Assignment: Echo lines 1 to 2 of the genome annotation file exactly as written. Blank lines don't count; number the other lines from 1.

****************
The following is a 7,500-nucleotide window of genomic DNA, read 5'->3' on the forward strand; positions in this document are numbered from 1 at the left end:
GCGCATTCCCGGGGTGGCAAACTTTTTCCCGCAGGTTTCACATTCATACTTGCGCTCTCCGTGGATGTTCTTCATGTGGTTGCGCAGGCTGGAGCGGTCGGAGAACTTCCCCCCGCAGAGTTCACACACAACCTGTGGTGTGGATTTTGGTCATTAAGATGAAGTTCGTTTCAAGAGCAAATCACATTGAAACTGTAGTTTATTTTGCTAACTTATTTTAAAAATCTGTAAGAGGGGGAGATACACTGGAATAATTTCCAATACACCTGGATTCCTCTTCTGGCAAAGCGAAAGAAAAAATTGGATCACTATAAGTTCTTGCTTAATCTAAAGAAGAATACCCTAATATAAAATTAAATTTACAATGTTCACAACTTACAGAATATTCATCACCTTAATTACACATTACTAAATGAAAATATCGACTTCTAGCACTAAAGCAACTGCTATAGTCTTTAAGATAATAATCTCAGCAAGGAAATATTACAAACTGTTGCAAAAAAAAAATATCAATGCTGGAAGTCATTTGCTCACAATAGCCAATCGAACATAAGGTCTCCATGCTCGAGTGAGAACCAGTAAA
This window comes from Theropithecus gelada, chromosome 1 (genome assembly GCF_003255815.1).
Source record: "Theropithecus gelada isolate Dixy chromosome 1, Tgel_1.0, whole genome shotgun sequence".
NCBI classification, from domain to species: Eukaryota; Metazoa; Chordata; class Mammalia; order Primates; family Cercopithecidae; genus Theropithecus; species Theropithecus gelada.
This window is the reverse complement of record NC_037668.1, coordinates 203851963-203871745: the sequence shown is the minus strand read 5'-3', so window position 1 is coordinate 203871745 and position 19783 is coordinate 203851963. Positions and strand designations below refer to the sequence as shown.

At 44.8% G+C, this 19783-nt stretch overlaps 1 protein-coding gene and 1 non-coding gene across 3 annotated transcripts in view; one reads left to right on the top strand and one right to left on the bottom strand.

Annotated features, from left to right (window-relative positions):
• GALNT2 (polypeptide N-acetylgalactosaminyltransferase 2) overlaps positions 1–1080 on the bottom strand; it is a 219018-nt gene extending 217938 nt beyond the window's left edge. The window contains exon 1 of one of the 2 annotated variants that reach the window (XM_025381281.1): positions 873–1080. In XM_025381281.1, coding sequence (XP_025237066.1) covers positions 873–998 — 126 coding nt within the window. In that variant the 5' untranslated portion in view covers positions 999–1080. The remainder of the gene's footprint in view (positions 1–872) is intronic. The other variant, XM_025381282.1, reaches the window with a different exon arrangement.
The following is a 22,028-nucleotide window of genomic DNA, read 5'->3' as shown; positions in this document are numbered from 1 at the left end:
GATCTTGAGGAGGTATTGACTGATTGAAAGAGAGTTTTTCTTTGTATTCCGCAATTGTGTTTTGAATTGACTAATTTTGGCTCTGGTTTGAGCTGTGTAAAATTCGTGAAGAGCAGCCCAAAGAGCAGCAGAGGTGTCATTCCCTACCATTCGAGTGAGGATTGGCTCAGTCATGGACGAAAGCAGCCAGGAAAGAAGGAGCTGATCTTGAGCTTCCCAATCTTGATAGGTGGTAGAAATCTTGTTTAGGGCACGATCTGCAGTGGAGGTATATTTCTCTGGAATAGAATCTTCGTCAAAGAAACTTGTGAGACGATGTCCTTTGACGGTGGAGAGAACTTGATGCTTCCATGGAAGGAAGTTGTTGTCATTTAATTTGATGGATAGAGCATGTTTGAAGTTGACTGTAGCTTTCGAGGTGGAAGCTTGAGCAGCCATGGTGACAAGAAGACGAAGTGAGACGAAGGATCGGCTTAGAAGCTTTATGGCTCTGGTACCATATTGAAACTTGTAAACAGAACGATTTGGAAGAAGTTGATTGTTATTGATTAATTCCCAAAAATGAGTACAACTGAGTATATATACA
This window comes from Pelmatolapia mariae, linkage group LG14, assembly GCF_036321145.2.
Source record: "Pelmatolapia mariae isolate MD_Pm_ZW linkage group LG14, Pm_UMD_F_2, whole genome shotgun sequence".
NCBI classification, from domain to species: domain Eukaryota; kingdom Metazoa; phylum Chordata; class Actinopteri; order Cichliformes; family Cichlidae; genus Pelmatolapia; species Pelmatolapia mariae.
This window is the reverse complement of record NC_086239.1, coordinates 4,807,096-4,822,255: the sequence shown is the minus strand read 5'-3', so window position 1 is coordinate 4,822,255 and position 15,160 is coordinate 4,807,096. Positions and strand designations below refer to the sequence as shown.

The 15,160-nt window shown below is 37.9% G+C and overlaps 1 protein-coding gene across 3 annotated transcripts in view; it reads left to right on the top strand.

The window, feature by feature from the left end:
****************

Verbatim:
The following is a 7,500-nucleotide window of genomic DNA, read 5'->3' on the forward strand; positions in this document are numbered from 1 at the left end:
GCGCATTCCCGGGGTGGCAAACTTTTTCCCGCAGGTTTCACATTCATACTTGCGCTCTCCGTGGATGTTCTTCATGTGGTTGCGCAGGCTGGAGCGGTCGGAGAACTTCCCCCCGCAGAGTTCACACACAACCTGTGGTGTGGATTTTGGTCATTAAGATGAAGTTCGTTTCAAGAGCAAATCACATTGAAACTGTAGTTTATTTTGCTAACTTATTTTAAAAATCTGTAAGAGGGGGAGATACACTGGAATAATTTCCAATACACCTGGATTCCTCTTCTGGCAAAGCGAAAGAAAAAATTGGATCACTATAAGTTCTTGCTTAATCTAAAGAAGAATACCCTAATATAAAATTAAATTTACAATGTTCACAACTTACAGAATATTCATCACCTTAATTACACATTACTAAATGAAAATATCGACTTCTAGCACTAAAGCAACTGCTATAGTCTTTAAGATAATAATCTCAGCAAGGAAATATTACAAACTGTTGCAAAAAAAAAATATCAATGCTGGAAGTCATTTGCTCACAATAGCCAATCGAACATAAGGTCTCCATGCTCGAGTGAGAACCAGTAAA